Not really.
The motor, controller and batteries that are in the i-miev are all still relevant.
Only the looks and gimmicky junk that is in the car has changed.
It should have been a consolidation of parts and a refresh of the body - like the leaf.

Ford killed the focus because it was a petrol car with ev stuff in it - you know rush to get it to market.
Chev killed theirs because they think the timing was "too early".
Are the batteries really all that relevant? Sure, the basic chemistry is the same as most any lithium ion battery, but there's only 17 kWh of it. The car doesn't have the range to compete in today's market.

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Re: No more i-miev's

Post by Richo » Thu, 07 Nov 2019, 12:42

Lets say you drive 300,000km before a battery change in 10 years on the standard pack.
Now lets say you still drive 300,000km in the 10 years but you pay an extra $10,000 for a bigger pack.
Or perhaps you still drive 300,000km in the 10 years but pay an extra $25,000 for a super sized pack.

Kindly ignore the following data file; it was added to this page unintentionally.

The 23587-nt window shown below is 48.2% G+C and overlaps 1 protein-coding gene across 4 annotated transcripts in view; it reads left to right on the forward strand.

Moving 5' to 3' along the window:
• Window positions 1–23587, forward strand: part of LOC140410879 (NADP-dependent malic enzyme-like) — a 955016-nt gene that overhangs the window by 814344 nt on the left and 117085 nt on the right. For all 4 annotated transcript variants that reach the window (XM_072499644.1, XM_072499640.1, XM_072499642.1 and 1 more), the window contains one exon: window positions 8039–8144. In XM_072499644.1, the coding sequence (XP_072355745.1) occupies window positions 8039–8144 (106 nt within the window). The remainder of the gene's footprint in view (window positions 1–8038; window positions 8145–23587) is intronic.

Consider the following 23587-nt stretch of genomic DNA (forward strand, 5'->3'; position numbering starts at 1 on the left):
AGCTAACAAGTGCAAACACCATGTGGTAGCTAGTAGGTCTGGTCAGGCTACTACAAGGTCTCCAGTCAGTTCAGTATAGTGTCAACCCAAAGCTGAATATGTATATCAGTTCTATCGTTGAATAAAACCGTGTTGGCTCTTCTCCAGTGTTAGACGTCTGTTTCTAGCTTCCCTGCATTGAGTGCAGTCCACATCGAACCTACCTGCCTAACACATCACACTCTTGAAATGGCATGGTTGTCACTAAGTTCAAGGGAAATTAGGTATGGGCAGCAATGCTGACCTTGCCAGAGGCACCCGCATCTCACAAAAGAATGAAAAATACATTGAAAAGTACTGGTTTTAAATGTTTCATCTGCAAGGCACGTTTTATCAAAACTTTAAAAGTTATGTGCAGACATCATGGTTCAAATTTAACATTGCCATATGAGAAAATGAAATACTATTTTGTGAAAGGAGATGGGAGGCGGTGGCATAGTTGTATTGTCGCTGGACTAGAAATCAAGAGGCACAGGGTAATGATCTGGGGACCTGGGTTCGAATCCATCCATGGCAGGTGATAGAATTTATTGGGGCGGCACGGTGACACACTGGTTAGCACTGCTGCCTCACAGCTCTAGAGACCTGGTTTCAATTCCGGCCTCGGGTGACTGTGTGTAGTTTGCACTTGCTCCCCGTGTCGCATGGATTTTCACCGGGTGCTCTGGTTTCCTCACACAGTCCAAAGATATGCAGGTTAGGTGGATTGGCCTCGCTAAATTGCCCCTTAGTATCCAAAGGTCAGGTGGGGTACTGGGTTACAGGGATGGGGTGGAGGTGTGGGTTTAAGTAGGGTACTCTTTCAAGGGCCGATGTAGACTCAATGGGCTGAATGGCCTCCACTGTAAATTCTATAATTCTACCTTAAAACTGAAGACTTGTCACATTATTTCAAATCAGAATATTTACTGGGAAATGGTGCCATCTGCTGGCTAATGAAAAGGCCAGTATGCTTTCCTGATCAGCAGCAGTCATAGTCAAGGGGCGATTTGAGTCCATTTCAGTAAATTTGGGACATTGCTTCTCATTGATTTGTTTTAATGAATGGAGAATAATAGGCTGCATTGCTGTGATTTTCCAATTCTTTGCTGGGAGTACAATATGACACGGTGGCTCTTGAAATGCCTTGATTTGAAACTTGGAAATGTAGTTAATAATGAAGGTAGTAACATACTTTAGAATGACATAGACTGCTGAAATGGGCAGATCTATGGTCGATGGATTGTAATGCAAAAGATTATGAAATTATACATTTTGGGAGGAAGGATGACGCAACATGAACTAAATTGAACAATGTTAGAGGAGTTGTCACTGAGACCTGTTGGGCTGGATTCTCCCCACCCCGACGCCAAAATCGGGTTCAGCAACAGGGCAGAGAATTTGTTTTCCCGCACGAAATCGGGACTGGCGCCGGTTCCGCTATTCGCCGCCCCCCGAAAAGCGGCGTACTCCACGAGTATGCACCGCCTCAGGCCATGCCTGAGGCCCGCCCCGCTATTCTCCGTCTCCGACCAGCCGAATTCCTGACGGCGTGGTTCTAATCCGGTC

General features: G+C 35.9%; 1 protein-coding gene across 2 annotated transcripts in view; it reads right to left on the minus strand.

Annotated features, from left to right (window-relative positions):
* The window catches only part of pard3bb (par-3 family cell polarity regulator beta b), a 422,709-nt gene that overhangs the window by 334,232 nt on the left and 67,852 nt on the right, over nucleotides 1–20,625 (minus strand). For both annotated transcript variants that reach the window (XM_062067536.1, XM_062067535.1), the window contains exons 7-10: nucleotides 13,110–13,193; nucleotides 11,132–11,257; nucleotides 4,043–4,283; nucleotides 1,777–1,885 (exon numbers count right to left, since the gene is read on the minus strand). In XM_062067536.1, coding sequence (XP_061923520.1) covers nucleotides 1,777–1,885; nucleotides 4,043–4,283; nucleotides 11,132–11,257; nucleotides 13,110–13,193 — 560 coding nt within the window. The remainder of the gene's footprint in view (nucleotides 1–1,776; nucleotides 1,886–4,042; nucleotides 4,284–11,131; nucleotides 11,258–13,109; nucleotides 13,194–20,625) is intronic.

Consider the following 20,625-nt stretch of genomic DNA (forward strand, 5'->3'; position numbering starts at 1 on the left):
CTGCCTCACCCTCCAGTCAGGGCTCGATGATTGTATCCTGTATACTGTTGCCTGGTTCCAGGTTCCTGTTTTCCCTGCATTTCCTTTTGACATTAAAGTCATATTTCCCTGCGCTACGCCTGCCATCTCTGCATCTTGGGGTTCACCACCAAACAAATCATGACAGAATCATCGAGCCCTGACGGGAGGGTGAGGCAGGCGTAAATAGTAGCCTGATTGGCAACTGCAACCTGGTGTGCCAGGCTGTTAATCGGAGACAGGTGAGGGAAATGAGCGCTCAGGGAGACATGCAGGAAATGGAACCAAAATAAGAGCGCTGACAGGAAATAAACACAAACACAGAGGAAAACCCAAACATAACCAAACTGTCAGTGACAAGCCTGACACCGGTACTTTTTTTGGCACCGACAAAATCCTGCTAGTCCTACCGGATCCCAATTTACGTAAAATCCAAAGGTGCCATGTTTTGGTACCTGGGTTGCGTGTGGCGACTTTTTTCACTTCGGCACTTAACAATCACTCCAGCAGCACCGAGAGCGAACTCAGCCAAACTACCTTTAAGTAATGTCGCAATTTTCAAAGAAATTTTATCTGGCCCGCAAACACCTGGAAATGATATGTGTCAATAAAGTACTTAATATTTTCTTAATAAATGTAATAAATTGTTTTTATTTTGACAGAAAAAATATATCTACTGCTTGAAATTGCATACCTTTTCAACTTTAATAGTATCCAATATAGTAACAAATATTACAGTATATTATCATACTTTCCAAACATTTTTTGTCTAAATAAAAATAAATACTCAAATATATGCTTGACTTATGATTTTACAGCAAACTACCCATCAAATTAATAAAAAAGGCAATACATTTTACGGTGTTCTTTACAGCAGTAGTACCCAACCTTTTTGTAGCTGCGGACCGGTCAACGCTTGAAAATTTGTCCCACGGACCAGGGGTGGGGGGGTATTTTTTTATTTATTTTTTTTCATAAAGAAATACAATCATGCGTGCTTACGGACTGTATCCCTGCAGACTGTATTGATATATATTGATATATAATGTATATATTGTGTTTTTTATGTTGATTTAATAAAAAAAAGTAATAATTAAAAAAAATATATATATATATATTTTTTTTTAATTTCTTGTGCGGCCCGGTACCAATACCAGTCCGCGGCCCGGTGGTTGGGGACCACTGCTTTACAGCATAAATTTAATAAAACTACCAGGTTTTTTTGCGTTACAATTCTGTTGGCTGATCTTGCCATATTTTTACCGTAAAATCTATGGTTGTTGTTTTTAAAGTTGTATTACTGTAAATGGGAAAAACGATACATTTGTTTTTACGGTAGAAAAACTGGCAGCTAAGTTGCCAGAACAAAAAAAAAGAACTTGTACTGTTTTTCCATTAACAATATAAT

Then maybe you still drive 300,000km in the 10 years but pay an extra $50,000 for the extreme sized pack.

Economically it makes no sense.
But sure compete all you want.
So the short answer is NO but the long answer is YES.
Help prevent road rage - get outta my way!

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Re: No more i-miev's

Post by bladecar » Thu, 07 Nov 2019, 18:28

Richo wrote:
Thu, 07 Nov 2019, 12:42
Lets say you drive 300,000km before a battery change in 10 years on the standard pack.
Now lets say you still drive 300,000km in the 10 years but you pay an extra $10,000 for a bigger pack.
Or perhaps you still drive 300,000km in the 10 years but pay an extra $25,000 for a super sized pack.
Then maybe you still drive 300,000km in the 10 years but pay an extra $50,000 for the extreme sized pack.

Economically it makes no sense.
But sure compete all you want.
So what did we say here. Did it make any sense?